Home
Search the site
Tennessee Wildlife
  Viewing Trail

FAQ
Critter of the Month
Seasonal Events
Monthly Gallery
Backyard Wildlife Info
TWRA Publications
Woodworking for Wildlife
Education Tools
Links to Related Sites
Sponsors
About us
Contact Us

Join our Mailing List
Donate











Policies & Privacy
©Copyright 2017 TWRA






Share

REPTILES » LIZARDS
Slender Glass Lizard

Slender Glass Lizard
Ophisaurus attenuatus

The only legless lizard in TN occurs across the state, except for the northwest and northeast portions. Only one subspecies, Eastern Slender Glass Lizard (O. a. longicaudus), is found in TN.

Description: A long, slender, legless lizard (22.0 to 46.0 inches in length) that looks similar to a snake. Distinguished from snakes by having movable eyelids, external ears, and small scales on the belly. A fold of skin running along each side of the body, termed lateral groove (or fold), is distinct. Body color is brownish or tan with narrow black stripe in the center on juveniles. Narrow, dark, longitudinal stripes run down the sides, above and below the groove, from head to tail. Older specimens may have light, irregular crossbands on back and tail.

Similar Species: None.

Habitat: This secretive species prefers dry, open grasslands or woodlands. Typically found in dried grass or burrows; occasionally in vacant lots and farms.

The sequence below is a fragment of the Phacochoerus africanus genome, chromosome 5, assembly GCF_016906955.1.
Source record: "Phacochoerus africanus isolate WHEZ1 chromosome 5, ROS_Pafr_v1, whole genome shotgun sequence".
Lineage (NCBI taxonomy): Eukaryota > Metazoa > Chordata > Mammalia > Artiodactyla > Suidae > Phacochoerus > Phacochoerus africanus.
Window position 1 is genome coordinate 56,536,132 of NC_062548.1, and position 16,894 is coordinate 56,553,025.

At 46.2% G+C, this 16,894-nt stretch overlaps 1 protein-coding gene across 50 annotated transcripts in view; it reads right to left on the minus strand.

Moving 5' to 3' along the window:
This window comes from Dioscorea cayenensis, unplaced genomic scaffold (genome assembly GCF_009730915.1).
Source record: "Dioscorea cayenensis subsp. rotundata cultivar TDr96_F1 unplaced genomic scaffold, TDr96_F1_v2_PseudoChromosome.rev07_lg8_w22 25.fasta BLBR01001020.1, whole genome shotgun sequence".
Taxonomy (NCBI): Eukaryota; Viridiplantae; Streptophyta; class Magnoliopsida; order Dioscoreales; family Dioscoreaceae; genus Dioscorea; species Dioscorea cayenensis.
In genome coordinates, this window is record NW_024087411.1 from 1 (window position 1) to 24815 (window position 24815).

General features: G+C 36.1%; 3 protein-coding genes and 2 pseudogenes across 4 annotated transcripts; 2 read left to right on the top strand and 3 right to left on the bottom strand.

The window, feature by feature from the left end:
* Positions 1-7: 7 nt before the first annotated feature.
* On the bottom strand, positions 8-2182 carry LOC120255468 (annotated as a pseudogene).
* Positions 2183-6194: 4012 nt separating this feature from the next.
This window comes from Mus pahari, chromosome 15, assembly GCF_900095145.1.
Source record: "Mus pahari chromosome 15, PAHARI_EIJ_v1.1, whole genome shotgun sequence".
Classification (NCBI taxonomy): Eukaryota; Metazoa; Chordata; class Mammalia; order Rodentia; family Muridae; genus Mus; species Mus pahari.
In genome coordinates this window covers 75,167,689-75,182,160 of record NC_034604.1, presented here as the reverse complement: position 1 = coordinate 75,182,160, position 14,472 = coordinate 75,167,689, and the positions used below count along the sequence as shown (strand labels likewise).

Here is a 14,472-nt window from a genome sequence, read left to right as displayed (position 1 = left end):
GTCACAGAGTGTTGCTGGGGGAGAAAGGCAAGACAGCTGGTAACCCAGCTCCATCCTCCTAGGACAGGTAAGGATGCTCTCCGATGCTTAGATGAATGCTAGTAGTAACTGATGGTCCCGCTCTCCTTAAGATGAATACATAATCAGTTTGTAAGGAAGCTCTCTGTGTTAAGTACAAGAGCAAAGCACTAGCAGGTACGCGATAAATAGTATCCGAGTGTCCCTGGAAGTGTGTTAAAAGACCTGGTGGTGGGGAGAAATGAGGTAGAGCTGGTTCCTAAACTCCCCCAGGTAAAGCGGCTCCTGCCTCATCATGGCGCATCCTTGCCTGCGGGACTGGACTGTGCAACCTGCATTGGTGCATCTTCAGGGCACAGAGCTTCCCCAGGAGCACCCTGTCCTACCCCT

Diet: Variety of invertebrates; and small lizards, small snakes, and bird eggs.

Breeding information: Adults breed in spring. Females lay 4-19 eggs under logs or other cover during spring and summer. Females will coil around eggs to guard them until they hatch in a couple of months.

Status in Tennessee: Slender Glass Lizard is listed as “In Need of Management” by TWRA and considered rare and uncommon by Tennessee Department of Environment and Conservation.

Fun Facts:

  • Name derived from ability to break off several pieces of tail, like shattered glass, to avoid predators.

Best places to see in Tennessee: Southern areas of TN in dry, upland fields or woods.

For more information:

Atlas of the Reptiles of Tennessee

The Lizards of Tennessee web site


Sources:

Conant, R. and Collins, J. 1998. Peterson Field Guides: Reptiles and Amphibians (Eastern/Central North America). Houghton Mifflin Company, New York. 616pp.

Jensen, J. B., Camp C. D., Gibbons, W., and Elliot, M. J. 2008. Amphibians and Reptiles of Georgia, University of Georgia Press, Athens, GA. 575pp.